This experiment found no evidence for a hybrid mating disadvantage, and interpreted that if sexual selection against hybrids is present in the wild, then some factor that biases encounter rates between hybrids and parental species (e.g., habitat selection) is necessary to produce it.
...
...

References

SHOWING 1-10 OF 36 REFERENCES
Female sticklebacks use male coloration in mate choice and hence avoid parasitized males
TLDR
It is shown that in the three-spined stickleback (Gasterosteus aculeatus) the intensity of male red breeding coloration positively correlates with physical condition, and the females recognize the formerly parasitized males by the lower intensity of theirbreeding coloration.
Predation and the Evolution of a Stickleback (Gasterosteus)
TLDR
The significant difference in mate preference between allopatric and sympatric populations of black females is evidence for the reinforcement of male colour as an isolating mechanism in Gasterosteus populations in western North America.
Signal efficacy and the evolution of male dimorphism in the jumping spider, Maevia inclemens.
  • D. L. Clark, G. Uetz
  • Biology
    Proceedings of the National Academy of Sciences of the United States of America
  • 1993
TLDR
It is hypothesized that the dimorphic males of this species evolved through sensory exploitation and selection for alternative male strategies that stimulate different fields of the female visual range.
Honesty, perception and population divergence in sexually selected traits
  • D. Schluter, T. Price
  • Biology, Psychology
    Proceedings of the Royal Society of London. Series B: Biological Sciences
  • 1993
TLDR
It is confirmed that a less honest male trait can displace a more honest trait if its detectability is sufficiently high, and environmental differences can drive evolutionary divergence between populations in both the male trait and female preference.
POLYMORPHISM FOR BREEDING COLORS IN GASTEROSTEUS ACULEATUS. I. THEIR GENETICS AND GEOGRAPHIC DISTRIBUTION
  • D. Hagen, G. Moodie
  • Environmental Science
    Evolution; international journal of organic evolution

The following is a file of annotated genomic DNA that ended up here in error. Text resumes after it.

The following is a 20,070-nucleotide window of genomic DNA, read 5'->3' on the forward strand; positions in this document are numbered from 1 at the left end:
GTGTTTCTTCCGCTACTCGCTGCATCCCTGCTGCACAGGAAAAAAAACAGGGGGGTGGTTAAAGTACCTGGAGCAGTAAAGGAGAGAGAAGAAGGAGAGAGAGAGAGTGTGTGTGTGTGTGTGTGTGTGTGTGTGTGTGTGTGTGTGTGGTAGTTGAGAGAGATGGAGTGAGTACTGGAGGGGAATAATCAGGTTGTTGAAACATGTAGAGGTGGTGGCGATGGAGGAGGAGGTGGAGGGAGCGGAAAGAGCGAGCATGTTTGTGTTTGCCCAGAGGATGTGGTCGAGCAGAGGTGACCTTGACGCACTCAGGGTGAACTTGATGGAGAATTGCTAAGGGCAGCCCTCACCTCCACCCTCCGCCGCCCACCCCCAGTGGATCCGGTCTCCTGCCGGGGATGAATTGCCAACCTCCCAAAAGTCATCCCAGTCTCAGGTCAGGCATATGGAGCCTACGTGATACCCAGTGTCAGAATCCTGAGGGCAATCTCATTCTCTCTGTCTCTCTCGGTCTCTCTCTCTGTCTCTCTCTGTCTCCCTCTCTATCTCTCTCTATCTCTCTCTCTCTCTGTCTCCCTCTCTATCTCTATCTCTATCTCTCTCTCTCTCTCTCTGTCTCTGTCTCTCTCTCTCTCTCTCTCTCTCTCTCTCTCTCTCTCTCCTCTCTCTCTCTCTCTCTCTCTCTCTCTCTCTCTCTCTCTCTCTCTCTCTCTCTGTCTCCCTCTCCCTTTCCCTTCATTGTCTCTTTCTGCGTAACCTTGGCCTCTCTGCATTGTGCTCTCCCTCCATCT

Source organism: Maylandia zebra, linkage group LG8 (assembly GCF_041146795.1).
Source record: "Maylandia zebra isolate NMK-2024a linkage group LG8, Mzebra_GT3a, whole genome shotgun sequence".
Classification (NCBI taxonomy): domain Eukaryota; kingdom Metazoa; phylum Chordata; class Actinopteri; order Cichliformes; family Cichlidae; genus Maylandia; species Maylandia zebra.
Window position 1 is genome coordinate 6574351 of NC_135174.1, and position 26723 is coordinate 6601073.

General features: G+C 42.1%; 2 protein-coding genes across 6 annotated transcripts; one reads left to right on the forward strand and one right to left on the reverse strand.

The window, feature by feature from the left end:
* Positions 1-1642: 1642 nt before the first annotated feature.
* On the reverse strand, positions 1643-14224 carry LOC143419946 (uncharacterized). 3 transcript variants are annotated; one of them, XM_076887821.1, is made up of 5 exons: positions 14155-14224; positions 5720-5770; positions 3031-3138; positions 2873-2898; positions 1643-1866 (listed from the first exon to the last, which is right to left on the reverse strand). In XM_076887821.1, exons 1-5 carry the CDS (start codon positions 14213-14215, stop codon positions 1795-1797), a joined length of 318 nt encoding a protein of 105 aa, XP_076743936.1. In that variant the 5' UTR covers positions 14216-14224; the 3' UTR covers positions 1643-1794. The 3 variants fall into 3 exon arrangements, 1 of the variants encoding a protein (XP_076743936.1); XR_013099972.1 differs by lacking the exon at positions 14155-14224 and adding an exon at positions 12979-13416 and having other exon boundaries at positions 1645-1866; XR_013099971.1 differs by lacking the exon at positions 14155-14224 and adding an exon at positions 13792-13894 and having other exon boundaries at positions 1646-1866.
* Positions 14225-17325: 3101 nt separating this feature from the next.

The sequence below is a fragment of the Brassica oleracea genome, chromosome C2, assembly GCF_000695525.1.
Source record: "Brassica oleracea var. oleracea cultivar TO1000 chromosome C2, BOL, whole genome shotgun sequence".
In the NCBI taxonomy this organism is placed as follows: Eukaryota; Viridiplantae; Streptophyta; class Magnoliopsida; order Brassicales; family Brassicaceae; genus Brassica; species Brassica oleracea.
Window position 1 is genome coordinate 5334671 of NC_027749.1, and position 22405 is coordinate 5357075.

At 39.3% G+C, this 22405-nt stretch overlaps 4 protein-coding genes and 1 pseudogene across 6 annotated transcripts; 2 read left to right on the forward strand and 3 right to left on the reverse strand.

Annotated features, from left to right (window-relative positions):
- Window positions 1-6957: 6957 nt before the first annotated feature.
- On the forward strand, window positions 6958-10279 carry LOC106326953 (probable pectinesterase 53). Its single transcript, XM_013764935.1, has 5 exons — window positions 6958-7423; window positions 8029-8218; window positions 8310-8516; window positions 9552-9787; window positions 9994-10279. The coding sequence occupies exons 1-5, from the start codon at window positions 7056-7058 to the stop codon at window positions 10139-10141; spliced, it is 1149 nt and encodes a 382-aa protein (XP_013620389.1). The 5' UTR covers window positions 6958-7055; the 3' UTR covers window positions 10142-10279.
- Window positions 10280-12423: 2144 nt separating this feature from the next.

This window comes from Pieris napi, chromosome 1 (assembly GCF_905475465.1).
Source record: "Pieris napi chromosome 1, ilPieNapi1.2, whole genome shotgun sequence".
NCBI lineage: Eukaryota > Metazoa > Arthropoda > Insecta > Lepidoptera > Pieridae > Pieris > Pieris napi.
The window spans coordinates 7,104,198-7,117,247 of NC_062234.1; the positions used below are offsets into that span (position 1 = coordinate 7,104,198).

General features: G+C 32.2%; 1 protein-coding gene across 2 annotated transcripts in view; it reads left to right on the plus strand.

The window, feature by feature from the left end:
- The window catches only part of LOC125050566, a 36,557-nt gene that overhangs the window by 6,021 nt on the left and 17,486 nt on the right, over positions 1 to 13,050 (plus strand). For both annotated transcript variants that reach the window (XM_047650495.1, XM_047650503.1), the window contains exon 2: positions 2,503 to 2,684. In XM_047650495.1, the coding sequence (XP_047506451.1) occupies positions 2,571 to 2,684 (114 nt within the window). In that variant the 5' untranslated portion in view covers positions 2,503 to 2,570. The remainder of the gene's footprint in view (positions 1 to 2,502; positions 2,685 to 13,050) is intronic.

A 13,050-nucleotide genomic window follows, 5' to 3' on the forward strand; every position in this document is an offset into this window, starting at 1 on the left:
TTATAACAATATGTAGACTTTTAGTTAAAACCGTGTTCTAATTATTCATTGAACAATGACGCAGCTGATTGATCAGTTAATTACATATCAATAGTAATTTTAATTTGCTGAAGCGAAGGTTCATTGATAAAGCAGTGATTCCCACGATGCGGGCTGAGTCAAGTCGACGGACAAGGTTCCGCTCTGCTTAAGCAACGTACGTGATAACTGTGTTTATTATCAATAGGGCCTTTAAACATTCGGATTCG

• 1979
TLDR
This paper studies sticklebacks on the Olympic Peninsula of Washington where the breeding males are deep black and argues that where stickleback coexist with Novumbra, the red males are at a selective disadvantage as their offspring will suffer greater predation at the nest.
Experimental investigations of the evolutionary significance of sexually dimorphic nuptial colouration in Gasterosteus aculeatus (L.): the relationship between male colour and female behaviour
Cladistic analysis of behavioural interactions during a series of female choice trials revealed three groups of reproductively unsuccessful males in a population of anadromous Gasterosteus aculeatus:
Sexual selection and signal evolution : the ghost of biases past
TLDR
It is suggested that some of the difficulty in understanding preference evolution might derive from defining a preference only by those extant stimuli that elicit the preference, and that signal diversity might arise from alternative means for eliciting the same preference.
Sexual Selection and the Mismeasure of Color
TLDR
It is argued that the error in this assumption that birds see color patterns as humans do may well be a major reason that support for various evolutionary hypotheses involving color is an area of controversy, and suggests methods for overcoming the shortcomings of existing studies.
LOSS OF NUPTIAL COLOR IN THREESPINE STICKLEBACKS (GASTEROSTEUS ACULEATUS)
  • T. Reimchen
  • Environmental Science, Biology
    Evolution; international journal of organic evolution
  • 1989
TLDR
Examination of 66 populations of G. aculeatus from the Queen Charlotte Archipelago shows that the greatest expression of red pigment occurs in habitats with the highest water clarity, while loss of red nuptial color is generally found in heavily stained waters.
...
...